Topic: Law and Civil Liberties

Shall. Not. Be. Infringed.

To echo Tim Lynch’s previous post …

Bob Levy, Alan Gura, Dick Heller, and the other original plaintiffs in District of Columbia v. Heller are to be commended for securing a landmark Supreme Court ruling affirming that the Second Amendment protects the right of law abiding individuals to keep and bear arms.  It’s silly and sad that we needed such a ruling, and we should not forget the uncertainty and the threats to liberty that were made possible by so much constitutional revisionism over the past 40 years.

Levy and Gura deserve special recognition for their foresight and courage in pursuing this ruling despite considerable resistance.  That resistance came from a lot of people, with a lot of knowledge about the Second Amendment and the Supreme Court, a lot of influence, and a lot at stake in the outcome.  They argued this cause shouldn’t be pursued now, and they said it should be pursued by someone else.  Levy and Gura, as it were, stuck to their guns.  They have been vindicated, and we owe them big.

Praise is also due many such as Sanford Levinson, Robert J. Cottrol, and Stephen Halbrook, whose honest, careful scholarship ultimately defeated a very appealing myth.

Indeed, a good week for the Bill of Rights.

Supreme Court Still Split

Those who just days ago were proclaiming a new “era of good feelings” on the Court have been definitively proven wrong. Indeed, the last two weeks have seen more 5-4 divisions than the entire rest of the year to that point. While we have seen more unanimous rulings and fewer narrow splits than last term – when a full third of the cases came out 5-4 – this is clearly a function of the vagaries of the docket and not any shift in ideologies, judicial philosophies, or voting strategies. True, the Court under Chief Justice Roberts’ direction has increased the portion of business cases (typically more technical and therefore less divisive), but still the constitutional cases that catch the public’s eye – relating to social issues, civil rights, and national security – divide the Court on predictable lines. While this is in some senses unfortunate – we would prefer the highest court in the land to speak with one voice in resolving the nation’s deepest disputes – it is better for five justices to hold to their constitutional duty to say what the law is than to have nine produce a lukewarm opinion that either splits the baby or, worse, legislates from the bench. All in all it was a pretty good term for those concerned with upholding constitutional rights and limiting governmental powers (as well as reining in lawsuit abuse), but a sanguine consensus remains a pipe dream.

Good Day for the Bill of Rights

Congrats to Bob Levy, the prime mover behind yesterday’s landmark ruling concerning the right to keep and bear arms for self-defense.  Congrats also to his legal team of Alan Gura and Clark Neily.  And congrats to Eugene Volokh (of the Volokh Conspiracy blog) who had three of his law review articles cited in the majority opinion.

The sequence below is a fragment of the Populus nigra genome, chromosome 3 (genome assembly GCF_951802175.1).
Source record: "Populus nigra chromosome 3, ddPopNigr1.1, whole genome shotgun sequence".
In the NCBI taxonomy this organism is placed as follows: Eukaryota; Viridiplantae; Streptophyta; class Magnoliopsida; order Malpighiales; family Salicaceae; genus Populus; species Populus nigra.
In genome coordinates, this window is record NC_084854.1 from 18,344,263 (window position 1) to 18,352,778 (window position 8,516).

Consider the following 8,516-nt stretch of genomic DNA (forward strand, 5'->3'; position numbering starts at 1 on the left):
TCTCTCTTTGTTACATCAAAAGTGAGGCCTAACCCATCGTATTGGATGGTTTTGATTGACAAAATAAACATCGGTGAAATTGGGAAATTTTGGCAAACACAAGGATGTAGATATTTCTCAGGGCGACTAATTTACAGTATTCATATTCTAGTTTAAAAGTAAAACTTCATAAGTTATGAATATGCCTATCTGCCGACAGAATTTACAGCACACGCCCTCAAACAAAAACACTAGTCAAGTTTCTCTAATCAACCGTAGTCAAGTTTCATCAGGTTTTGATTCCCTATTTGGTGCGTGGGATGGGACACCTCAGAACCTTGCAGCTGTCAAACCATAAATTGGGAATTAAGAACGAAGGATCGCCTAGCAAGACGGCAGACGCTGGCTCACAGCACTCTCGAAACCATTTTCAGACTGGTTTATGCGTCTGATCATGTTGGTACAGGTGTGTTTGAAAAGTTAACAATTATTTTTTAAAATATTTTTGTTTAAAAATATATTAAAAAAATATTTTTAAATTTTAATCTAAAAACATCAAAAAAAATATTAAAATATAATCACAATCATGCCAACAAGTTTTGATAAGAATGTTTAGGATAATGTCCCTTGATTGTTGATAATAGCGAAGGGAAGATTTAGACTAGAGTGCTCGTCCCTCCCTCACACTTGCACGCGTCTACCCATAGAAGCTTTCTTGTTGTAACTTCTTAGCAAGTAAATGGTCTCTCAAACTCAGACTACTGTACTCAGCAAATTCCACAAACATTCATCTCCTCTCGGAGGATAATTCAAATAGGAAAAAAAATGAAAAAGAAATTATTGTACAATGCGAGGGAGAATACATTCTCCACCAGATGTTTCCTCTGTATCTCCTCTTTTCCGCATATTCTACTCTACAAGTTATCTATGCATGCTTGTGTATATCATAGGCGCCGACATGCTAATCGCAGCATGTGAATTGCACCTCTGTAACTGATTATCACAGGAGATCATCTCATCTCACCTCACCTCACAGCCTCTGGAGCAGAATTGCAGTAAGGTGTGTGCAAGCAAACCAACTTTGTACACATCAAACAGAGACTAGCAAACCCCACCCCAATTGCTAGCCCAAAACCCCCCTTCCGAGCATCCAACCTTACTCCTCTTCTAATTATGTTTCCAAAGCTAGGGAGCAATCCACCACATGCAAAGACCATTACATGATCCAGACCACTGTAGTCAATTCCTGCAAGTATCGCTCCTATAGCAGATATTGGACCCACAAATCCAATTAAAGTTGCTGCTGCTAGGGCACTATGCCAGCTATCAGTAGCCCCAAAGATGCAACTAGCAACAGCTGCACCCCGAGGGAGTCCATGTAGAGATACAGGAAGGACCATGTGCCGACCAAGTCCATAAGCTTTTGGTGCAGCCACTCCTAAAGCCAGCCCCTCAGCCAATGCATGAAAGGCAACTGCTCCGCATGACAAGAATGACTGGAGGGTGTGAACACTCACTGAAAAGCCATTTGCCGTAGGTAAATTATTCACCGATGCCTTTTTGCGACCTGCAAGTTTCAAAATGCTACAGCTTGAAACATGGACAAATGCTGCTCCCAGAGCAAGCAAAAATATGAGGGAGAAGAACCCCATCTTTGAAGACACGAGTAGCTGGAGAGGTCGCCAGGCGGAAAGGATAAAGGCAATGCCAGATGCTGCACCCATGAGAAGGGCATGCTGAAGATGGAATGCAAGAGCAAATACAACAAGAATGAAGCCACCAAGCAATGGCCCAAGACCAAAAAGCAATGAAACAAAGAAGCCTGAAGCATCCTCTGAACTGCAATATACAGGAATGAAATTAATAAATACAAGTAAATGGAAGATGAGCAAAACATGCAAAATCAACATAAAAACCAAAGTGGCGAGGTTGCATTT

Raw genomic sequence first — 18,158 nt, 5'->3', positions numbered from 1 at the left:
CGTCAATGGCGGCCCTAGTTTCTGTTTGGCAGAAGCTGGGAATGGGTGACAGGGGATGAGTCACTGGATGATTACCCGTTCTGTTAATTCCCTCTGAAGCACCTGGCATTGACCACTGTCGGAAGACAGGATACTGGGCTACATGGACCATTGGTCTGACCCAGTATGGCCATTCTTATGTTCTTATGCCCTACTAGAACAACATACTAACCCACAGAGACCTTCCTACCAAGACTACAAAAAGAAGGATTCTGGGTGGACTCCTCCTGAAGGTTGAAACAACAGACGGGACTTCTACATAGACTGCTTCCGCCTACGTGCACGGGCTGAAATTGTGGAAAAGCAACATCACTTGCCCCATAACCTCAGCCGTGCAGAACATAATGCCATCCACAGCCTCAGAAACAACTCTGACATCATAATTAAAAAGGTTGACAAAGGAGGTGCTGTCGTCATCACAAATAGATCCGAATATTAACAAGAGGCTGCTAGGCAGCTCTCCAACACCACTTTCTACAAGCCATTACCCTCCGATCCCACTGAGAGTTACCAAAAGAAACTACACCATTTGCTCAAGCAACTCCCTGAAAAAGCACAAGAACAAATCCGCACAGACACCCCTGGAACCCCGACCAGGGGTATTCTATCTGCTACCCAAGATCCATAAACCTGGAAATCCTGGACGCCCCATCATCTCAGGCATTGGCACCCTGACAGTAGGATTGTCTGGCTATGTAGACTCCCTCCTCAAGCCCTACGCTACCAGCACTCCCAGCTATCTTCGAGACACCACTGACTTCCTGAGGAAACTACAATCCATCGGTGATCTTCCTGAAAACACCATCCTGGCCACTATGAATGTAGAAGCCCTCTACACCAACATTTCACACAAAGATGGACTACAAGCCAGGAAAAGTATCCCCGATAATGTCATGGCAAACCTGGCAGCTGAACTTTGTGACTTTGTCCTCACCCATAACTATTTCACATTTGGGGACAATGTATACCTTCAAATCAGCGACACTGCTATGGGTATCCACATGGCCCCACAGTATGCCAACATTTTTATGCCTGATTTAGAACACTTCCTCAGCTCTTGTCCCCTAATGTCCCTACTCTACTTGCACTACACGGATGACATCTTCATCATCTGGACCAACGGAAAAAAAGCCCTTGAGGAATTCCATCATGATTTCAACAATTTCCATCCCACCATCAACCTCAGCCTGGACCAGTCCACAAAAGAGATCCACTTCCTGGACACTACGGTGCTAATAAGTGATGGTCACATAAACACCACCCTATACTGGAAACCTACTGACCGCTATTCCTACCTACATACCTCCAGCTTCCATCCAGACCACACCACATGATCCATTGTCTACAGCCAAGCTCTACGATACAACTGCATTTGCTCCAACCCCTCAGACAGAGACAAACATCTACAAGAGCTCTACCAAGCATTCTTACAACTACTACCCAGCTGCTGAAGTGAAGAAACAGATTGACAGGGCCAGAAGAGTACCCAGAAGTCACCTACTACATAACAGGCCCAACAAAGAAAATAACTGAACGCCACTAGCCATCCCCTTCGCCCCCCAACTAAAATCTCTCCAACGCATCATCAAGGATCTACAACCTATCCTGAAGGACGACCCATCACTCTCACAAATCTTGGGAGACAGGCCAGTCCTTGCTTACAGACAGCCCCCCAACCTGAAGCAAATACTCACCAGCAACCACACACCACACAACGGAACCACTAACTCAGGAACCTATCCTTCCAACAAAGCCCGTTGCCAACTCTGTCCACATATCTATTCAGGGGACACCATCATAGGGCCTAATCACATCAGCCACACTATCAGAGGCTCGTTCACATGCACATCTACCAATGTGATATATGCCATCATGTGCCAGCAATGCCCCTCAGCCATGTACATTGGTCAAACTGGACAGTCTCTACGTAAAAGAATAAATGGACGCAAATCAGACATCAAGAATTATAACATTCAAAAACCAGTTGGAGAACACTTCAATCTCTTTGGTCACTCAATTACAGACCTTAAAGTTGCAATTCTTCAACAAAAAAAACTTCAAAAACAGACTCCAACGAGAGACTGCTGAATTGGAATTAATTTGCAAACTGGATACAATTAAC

Brian Doherty, author of the forthcoming Cato book, Gun Control On Trial, has this piece in today’s Los Angeles Times. Cato associate policy analyst (and gun control expert) David Kopel offers his quick take here.  The Washington Post offers full coverage here.  More Cato analysis here.

Stephen Colbert and the Supreme Court

In the interview touted below by Jim Harper, the faux-neocon character played by Stephen Colbert asks constitutional scholar Neal Katyal, “Where does the Constitution get off telling the government what it can and cannot do?”

He’s ostensibly speaking for the four conservative justices who dissented in the Boumediene v. Bush case. But today he could be channeling the four liberal justices who dissented in the D.C. v. Heller case. Justice John Paul Stevens wrote that he couldn’t imagine that the Constitution would “limit the tools available to elected officials wishing to regulate civilian uses of weapons.”

It is sadly hard to find justices who don’t, in some cases, sound like “Stephen Colbert”:

“Where does the Constitution get off telling the government what it can and cannot do?”

For a discussion of how the Constitution does in fact establish a government of delegated, enumerated, and thus limited powers, go here.

Supreme Court Crack-Up (and Down with Punitive Damages)

Certain commentators are noting the relative dearth of 5-4 decisions this term after a full third of last year’s cases were decided by that narrowest of margins (with Justice Kennedy in the majority in all of them).  That’s a bit premature, however, as already the last ten days have produced more 5-4 cases than the term leading up to them.  Tomorrow – with the contentious issues of energy deregulation, campaign finance, and, of course, the D.C. gun ban – will no doubt have even more.  They always leave the close cases for the end, folks, and none of today’s four cases were anywhere near unanimous. The two decisions that got all the attention, of course, were Kennedy v. Louisiana (capital child rape) and Exxon v. Baker (punitive damages from the Valdez spill).

I won’t say much about Kennedy, other than that, as he has so, so many times in the past, Justice Kennedy again shamelessly substituted his own policy preferences for the will of the people.  Regardless of one’s views on whether certain types of crimes short of murder (aggravated rape, child rape, treason, etc., etc.) warrant the death penalty, this is an issue properly left to the people and their elected representatives in state legislatures.  We do not pick nine (left alone five) black-robed lawyers to be our moral arbiters, philosopher-kings, or bureaucrats-in chief.  Kennedy versus Louisiana indeed!